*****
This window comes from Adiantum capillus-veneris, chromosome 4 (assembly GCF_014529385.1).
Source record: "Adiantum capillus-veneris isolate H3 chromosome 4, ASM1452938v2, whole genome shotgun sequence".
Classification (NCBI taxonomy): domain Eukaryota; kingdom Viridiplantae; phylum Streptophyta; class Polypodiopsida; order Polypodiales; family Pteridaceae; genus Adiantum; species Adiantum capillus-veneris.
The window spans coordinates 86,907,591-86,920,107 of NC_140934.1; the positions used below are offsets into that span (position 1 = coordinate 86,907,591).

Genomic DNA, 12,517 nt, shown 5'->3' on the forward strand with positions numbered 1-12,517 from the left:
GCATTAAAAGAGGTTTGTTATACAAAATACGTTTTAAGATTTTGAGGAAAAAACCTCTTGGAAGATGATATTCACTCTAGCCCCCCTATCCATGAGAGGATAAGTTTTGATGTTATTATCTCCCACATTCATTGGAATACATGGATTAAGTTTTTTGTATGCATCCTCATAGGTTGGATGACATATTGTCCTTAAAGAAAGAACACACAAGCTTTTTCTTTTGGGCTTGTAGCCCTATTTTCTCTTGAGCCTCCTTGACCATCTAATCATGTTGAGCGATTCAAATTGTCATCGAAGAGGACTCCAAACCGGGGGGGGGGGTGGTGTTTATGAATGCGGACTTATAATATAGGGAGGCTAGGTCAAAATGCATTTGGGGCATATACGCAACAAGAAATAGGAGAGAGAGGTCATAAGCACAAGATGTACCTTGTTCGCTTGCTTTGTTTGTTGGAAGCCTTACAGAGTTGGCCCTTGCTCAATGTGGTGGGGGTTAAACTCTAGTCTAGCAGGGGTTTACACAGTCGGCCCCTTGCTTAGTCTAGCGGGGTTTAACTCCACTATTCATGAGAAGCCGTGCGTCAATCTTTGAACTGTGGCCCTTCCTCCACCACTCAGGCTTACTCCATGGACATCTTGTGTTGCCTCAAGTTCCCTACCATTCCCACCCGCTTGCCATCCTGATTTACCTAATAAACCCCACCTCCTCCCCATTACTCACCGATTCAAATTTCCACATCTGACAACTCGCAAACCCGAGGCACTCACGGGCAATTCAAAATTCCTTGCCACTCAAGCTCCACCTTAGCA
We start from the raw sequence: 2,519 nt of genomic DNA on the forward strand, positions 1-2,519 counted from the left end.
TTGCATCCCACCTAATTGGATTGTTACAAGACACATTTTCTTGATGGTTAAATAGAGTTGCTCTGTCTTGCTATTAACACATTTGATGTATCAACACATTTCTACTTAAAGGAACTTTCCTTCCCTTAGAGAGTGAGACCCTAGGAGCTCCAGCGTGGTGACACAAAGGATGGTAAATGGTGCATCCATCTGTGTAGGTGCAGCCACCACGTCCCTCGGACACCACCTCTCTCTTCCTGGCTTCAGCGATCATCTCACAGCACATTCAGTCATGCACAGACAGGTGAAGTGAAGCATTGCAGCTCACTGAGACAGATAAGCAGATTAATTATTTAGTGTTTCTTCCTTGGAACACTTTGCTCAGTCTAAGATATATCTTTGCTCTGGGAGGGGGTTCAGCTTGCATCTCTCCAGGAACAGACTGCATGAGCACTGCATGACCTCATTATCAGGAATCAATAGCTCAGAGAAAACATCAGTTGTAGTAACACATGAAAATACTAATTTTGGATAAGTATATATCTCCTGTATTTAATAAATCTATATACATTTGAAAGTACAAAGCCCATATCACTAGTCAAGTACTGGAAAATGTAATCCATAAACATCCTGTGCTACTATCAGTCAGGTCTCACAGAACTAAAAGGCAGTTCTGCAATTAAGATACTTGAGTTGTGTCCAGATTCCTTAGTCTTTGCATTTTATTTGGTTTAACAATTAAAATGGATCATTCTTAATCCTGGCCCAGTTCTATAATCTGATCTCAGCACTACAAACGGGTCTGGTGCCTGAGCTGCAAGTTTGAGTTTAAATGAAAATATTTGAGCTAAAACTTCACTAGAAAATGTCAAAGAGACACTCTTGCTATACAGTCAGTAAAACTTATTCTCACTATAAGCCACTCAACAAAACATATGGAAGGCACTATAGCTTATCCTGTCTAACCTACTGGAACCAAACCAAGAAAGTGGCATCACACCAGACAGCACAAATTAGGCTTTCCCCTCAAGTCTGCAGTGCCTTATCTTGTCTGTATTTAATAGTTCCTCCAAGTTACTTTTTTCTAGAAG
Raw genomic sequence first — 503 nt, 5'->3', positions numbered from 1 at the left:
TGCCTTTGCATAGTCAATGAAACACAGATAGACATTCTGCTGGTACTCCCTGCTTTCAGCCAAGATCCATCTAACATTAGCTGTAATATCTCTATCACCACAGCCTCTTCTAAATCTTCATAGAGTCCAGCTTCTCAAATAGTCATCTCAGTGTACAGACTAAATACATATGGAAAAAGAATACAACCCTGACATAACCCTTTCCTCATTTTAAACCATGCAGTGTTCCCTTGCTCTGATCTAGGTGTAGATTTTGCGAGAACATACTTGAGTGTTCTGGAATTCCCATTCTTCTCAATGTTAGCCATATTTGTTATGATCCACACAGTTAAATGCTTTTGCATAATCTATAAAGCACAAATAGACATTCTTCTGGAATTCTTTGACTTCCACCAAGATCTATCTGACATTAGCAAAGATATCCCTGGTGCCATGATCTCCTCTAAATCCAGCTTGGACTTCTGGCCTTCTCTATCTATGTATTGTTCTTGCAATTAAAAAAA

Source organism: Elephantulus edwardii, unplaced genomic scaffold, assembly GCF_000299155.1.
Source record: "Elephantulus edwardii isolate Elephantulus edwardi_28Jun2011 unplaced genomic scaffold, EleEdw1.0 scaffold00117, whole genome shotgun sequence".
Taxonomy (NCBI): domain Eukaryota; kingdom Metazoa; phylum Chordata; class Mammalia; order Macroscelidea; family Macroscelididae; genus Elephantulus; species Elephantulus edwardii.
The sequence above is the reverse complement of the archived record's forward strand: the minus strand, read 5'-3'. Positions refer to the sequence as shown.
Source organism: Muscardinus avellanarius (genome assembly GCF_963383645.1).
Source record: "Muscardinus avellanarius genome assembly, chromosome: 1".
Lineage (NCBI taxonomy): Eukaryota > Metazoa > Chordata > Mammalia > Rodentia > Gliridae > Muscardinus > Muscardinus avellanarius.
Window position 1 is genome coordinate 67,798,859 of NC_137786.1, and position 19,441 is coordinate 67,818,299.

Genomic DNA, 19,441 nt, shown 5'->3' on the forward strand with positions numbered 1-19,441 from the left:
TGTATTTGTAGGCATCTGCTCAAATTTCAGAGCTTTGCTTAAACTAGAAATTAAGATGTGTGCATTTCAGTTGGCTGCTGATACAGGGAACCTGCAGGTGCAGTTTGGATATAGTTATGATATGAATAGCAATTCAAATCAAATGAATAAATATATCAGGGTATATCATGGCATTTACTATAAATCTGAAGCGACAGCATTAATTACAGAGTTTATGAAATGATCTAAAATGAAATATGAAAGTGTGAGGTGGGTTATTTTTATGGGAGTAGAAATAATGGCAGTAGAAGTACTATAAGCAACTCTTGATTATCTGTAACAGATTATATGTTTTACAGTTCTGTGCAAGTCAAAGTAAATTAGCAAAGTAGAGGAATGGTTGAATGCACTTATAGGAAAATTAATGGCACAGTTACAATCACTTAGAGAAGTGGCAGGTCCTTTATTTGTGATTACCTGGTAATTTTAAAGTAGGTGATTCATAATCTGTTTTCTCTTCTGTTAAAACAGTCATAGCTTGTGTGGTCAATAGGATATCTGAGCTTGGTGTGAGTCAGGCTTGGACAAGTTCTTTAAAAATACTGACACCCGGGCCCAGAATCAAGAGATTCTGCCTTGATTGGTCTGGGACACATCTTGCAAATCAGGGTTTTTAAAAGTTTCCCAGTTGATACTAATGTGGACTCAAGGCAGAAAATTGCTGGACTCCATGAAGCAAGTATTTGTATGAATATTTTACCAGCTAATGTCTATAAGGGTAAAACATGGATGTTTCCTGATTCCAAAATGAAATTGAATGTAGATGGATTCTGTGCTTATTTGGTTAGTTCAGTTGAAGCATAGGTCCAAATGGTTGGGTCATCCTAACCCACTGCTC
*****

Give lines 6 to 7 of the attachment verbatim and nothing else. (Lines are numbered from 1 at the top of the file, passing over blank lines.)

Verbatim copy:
GCATTAAAAGAGGTTTGTTATACAAAATACGTTTTAAGATTTTGAGGAAAAAACCTCTTGGAAGATGATATTCACTCTAGCCCCCCTATCCATGAGAGGATAAGTTTTGATGTTATTATCTCCCACATTCATTGGAATACATGGATTAAGTTTTTTGTATGCATCCTCATAGGTTGGATGACATATTGTCCTTAAAGAAAGAACACACAAGCTTTTTCTTTTGGGCTTGTAGCCCTATTTTCTCTTGAGCCTCCTTGACCATCTAATCATGTTGAGCGATTCAAATTGTCATCGAAGAGGACTCCAAACCGGGGGGGGGGGTGGTGTTTATGAATGCGGACTTATAATATAGGGAGGCTAGGTCAAAATGCATTTGGGGCATATACGCAACAAGAAATAGGAGAGAGAGGTCATAAGCACAAGATGTACCTTGTTCGCTTGCTTTGTTTGTTGGAAGCCTTACAGAGTTGGCCCTTGCTCAATGTGGTGGGGGTTAAACTCTAGTCTAGCAGGGGTTTACACAGTCGGCCCCTTGCTTAGTCTAGCGGGGTTTAACTCCACTATTCATGAGAAGCCGTGCGTCAATCTTTGAACTGTGGCCCTTCCTCCACCACTCAGGCTTACTCCATGGACATCTTGTGTTGCCTCAAGTTCCCTACCATTCCCACCCGCTTGCCATCCTGATTTACCTAATAAACCCCACCTCCTCCCCATTACTCACCGATTCAAATTTCCACATCTGACAACTCGCAAACCCGAGGCACTCACGGGCAATTCAAAATTCCTTGCCACTCAAGCTCCACCTTAGCA
We start from the raw sequence: 2,519 nt of genomic DNA on the forward strand, positions 1-2,519 counted from the left end.